Every year, new fads pop up in the world of wedding and engagement jewelry. From “management” rings to finger tattoos, people are choosing to profess their love in increasingly unique ways.
Now, finger piercings are the next big engagement trend. Many soon-to-be newlyweds are heading to their local tattoo and piercing shops, but is it a safe practice to adopt?
What are Engagement Ring Piercings?
Ring piercings are more or less what you’d expect. It’s a piece of jewelry that is inserted into your skin where you would normally wear an engagement ring.
Traditional piercings typically feature and entry and exit point (such as the earlobe, nostril, or lip piercings). Microdermal piercings, however, are a bit more complicated since they are secured from inside the tissue. A stone, ball, or other ornament is fixed to a dermal anchor, which is a device that fastens the piercing from under the skin.
In some cases, people use a barbell or even an entire ring as subdermal jewelry. These modifications usually extend the healing process and considerably increase the recipient’s overall discomfort.
What is the Process?
Since dermal piercings are more involved than typical piercings, there is considerably more care and attention involved. First and foremost, they are usually more painful than other popular piercing options – both at the time of insertion and throughout the healing period.
On average, dermal piercings take 12 weeks or longer to heal. Additionally, the skin around the fingers is an especially sensitive spot for most people. If that isn’t enough to make you cringe, they also require more of a commitment.
Unlike most other piercings, you can’t simply remove the jewelry if you decide you don’t want it anymore. These piercings need to be taken out by a professional, and the procedure could be considered minor surgery.
Are there Risks Involved?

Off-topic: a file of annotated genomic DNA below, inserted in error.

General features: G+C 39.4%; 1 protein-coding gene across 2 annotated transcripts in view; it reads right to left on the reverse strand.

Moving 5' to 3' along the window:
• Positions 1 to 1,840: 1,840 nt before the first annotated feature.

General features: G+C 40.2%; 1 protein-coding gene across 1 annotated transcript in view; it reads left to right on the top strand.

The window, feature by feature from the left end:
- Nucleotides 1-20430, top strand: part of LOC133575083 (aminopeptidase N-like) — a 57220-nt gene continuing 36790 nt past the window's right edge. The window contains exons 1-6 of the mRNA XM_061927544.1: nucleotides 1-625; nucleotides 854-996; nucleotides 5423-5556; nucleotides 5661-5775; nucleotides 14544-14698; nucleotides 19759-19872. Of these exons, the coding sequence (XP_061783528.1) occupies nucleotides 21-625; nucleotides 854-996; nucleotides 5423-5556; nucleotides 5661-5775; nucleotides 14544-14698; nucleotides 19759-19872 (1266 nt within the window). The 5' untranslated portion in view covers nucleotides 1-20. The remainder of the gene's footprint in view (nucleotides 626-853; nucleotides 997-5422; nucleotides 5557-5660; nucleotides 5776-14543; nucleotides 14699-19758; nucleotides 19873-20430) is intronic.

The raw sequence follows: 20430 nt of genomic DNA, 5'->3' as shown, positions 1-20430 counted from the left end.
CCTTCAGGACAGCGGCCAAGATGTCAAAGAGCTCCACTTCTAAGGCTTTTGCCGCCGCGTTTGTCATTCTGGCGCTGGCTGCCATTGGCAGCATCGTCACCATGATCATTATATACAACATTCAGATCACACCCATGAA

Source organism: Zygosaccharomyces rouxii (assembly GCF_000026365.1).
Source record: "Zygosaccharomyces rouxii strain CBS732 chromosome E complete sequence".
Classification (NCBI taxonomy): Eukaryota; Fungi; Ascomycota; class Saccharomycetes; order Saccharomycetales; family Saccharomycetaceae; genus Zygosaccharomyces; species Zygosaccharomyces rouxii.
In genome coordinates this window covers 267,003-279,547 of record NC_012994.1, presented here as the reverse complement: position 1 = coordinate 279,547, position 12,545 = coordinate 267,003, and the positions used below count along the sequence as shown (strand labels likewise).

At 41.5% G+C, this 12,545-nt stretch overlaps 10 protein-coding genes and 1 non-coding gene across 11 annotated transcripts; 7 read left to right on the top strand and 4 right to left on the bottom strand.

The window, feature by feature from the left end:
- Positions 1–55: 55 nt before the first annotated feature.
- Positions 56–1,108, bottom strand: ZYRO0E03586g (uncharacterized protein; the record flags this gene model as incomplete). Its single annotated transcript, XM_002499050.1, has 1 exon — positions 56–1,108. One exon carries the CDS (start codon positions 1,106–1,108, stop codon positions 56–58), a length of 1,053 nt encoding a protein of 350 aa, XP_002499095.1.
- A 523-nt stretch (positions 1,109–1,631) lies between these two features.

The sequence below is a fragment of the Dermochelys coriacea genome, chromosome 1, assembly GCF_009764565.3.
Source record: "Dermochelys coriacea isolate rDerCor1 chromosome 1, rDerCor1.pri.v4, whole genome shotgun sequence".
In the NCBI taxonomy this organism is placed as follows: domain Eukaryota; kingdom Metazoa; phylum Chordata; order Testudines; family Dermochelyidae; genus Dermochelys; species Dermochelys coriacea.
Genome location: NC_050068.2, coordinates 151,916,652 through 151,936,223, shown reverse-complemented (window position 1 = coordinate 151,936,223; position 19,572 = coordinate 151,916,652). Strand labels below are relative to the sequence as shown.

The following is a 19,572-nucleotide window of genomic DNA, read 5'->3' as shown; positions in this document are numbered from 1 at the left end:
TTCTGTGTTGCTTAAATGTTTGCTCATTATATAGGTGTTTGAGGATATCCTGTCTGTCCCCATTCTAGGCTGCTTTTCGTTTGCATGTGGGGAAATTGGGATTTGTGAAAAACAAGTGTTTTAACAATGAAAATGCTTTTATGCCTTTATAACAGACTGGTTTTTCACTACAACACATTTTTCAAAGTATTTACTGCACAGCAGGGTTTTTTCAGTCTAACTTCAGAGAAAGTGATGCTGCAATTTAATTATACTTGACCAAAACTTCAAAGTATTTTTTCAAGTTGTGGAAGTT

If you’re wondering whether getting a ring piercing will cause any lifelong damage, it really depends on your lifestyle, genetic composition, and luck.
On one side of the spectrum, the most you might suffer is some inflammation and soreness for an extended period of time. On the other hand, you risk injury if you happen to snag the jewelry on something – since your skin will be coming out with it.
Even if external factors aren’t a problem, everyone reacts to piercings differently, and your body might reject the piercing, preventing it from healing properly and leaving you vulnerable to infection.
Bottom Line: Are Ring Piercings Safe?
Piercings, in general, are somewhat risky, since you’re essentially inserting a foreign object into your body. But, due to the placement and general issues regarding micro dermal piercings on sensitive areas, they have more potential to cause harm than other piercing types.
If you use your hands regularly, have a history of piercing rejection, or ever expect to catch your hand on a towel or piece of clothing, seriously reconsider getting a ring piercing as your engagement symbol. Instead, look into different metal options like 14 karat gold or alternative engagement ring styles.
If you are more worried about losing a ring than you are about disfiguring your hand or, at the very least, experiencing a long period of discomfort, then you might make it out of the piercing shop unscathed. Basically, you’d be in the minority if you were lucky enough to skip any of these unfortunate side effects.